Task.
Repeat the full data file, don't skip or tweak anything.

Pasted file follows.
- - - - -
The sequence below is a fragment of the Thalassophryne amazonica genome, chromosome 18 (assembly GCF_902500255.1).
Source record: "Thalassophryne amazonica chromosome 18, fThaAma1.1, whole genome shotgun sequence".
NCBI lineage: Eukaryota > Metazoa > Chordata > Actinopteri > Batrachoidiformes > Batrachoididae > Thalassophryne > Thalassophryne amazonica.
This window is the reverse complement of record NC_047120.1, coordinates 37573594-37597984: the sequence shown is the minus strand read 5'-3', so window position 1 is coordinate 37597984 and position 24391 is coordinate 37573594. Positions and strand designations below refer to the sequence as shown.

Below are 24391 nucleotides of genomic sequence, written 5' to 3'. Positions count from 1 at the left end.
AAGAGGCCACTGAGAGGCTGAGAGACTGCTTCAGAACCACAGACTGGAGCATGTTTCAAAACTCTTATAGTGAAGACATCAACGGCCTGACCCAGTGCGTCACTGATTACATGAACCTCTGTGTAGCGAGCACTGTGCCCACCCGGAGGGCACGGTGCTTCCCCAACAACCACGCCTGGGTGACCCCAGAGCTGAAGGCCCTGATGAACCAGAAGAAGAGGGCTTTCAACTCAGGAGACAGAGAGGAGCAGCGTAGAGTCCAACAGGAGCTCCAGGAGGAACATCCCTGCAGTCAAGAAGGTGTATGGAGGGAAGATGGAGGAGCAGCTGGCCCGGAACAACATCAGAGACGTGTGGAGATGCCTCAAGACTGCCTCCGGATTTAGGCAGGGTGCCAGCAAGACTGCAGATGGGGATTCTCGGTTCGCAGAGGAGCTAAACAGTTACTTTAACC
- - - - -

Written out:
The sequence below is a fragment of the Thalassophryne amazonica genome, chromosome 18 (assembly GCF_902500255.1).
Source record: "Thalassophryne amazonica chromosome 18, fThaAma1.1, whole genome shotgun sequence".
NCBI lineage: Eukaryota > Metazoa > Chordata > Actinopteri > Batrachoidiformes > Batrachoididae > Thalassophryne > Thalassophryne amazonica.
This window is the reverse complement of record NC_047120.1, coordinates 37573594-37597984: the sequence shown is the minus strand read 5'-3', so window position 1 is coordinate 37597984 and position 24391 is coordinate 37573594. Positions and strand designations below refer to the sequence as shown.

Below are 24391 nucleotides of genomic sequence, written 5' to 3'. Positions count from 1 at the left end.
AAGAGGCCACTGAGAGGCTGAGAGACTGCTTCAGAACCACAGACTGGAGCATGTTTCAAAACTCTTATAGTGAAGACATCAACGGCCTGACCCAGTGCGTCACTGATTACATGAACCTCTGTGTAGCGAGCACTGTGCCCACCCGGAGGGCACGGTGCTTCCCCAACAACCACGCCTGGGTGACCCCAGAGCTGAAGGCCCTGATGAACCAGAAGAAGAGGGCTTTCAACTCAGGAGACAGAGAGGAGCAGCGTAGAGTCCAACAGGAGCTCCAGGAGGAACATCCCTGCAGTCAAGAAGGTGTATGGAGGGAAGATGGAGGAGCAGCTGGCCCGGAACAACATCAGAGACGTGTGGAGATGCCTCAAGACTGCCTCCGGATTTAGGCAGGGTGCCAGCAAGACTGCAGATGGGGATTCTCGGTTCGCAGAGGAGCTAAACAGTTACTTTAACC